It's been just over three years since new Phoenix Suns head coach Monty Williams' wife died in a car accident in Oklahoma.
Williams, an assistant coach with the Oklahoma City Thunder during the 2015-16 season, stepped away from coaching after his wife Ingrid passed away following a head-on collision in February 2016. Three of the Williams' five children were also in the car but only suffered minor injuries.
On Tuesday, moments after he was introduced as the Suns' new coach, Williams said his faith helped him to move forward following the tragedy.
"The Lord has given me a level of strength that I didn’t have and still don’t," Williams said. "Lamentations 3:22-23 says, 'His mercies are new every morning. Great is his faithfulness.' He’s been faithful to me putting good people around me, having an unbelievable support system."
That system includes Williams' children, who were instrumental in his return to coaching. The 47-year-old Williams has also recently remarried.
"I have a new wife who’s learned how crazy I am, especially during the season," he said. "And my kids — when everything happened to my family, my focus was just take care of my children. That led me to believe I might not ever be able to coach again, and I was cool with that. But they weren’t. And to have your children want you to go back to doing what you love to do gave me even more confidence, more strength. Hopefully that translates, and the players can pick up on that."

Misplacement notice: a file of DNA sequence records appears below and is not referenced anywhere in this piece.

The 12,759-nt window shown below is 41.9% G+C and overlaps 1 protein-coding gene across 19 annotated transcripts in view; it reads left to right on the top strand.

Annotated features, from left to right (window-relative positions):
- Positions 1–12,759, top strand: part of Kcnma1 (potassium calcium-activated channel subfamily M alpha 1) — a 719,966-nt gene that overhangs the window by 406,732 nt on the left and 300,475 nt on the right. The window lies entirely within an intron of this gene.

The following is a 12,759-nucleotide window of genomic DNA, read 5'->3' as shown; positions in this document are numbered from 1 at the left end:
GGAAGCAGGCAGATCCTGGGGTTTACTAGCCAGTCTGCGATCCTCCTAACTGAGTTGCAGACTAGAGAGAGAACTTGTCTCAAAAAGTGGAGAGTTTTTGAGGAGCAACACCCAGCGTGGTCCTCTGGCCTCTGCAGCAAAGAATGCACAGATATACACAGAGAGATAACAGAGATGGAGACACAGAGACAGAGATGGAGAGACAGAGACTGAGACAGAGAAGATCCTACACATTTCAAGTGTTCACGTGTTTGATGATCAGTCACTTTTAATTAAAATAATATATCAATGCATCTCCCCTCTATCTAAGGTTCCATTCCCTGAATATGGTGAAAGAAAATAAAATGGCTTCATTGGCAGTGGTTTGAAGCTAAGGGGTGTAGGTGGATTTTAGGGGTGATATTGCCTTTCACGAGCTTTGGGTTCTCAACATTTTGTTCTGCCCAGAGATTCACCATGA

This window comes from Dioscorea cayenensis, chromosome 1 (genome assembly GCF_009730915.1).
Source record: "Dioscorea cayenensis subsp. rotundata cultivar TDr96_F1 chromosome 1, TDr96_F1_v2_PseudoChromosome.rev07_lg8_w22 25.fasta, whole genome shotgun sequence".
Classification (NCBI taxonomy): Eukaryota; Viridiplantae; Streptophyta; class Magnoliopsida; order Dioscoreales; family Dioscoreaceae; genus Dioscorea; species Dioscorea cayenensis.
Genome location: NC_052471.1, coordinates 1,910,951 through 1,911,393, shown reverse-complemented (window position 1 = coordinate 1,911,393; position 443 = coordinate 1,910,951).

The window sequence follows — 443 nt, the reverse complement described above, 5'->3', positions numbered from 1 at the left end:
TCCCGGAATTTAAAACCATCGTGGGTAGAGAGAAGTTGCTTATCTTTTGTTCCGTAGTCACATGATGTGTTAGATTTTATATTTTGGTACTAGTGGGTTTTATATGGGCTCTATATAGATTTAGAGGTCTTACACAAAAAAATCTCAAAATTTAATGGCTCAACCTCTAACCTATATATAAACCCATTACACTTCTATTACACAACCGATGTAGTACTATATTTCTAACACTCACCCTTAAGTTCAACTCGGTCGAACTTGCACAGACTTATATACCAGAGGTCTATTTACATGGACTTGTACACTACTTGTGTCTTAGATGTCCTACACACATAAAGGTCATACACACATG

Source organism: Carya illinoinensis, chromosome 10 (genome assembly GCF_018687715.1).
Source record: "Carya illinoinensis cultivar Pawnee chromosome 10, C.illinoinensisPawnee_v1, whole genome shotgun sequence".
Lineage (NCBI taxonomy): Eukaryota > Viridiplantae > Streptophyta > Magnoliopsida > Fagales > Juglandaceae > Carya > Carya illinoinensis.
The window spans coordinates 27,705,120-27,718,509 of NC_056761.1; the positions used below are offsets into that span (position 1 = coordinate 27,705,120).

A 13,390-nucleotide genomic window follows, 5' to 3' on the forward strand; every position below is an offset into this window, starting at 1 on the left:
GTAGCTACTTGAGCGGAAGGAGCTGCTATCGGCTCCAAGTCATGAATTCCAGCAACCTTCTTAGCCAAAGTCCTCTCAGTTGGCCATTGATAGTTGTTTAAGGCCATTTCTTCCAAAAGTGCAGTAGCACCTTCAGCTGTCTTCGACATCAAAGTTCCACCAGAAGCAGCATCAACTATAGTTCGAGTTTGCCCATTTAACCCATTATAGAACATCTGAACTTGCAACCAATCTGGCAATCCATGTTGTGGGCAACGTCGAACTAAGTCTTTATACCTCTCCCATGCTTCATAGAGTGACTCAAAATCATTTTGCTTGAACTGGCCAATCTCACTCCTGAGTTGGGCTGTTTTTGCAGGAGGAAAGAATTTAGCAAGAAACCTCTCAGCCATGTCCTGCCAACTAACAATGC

Williams returned to coaching later in 2016 as an assistant for the USA Basketball Men’s National Team, and he was an assistant with the Philadelphia 76ers last season. He also served as the San Antonio Spurs' VP of basketball operations from 2016-18.
In 2017, Williams received the inaugural Sager Strong Award, given annually "to an individual who has been a trailblazer while exemplifying courage, faith, compassion and grace."
Williams said he'll certainly apply the lessons and wisdom he gained from the tragedy to his new role in Phoenix, while not allowing it to keep him from continuing to move forward.
"That’s not going to define me. I’m not going to talk about this for the rest of my career and the rest of my life," he said. "But I hope the lessons that I’ve learned and the experiences will help my kids, but also help our guys be the best versions of themselves."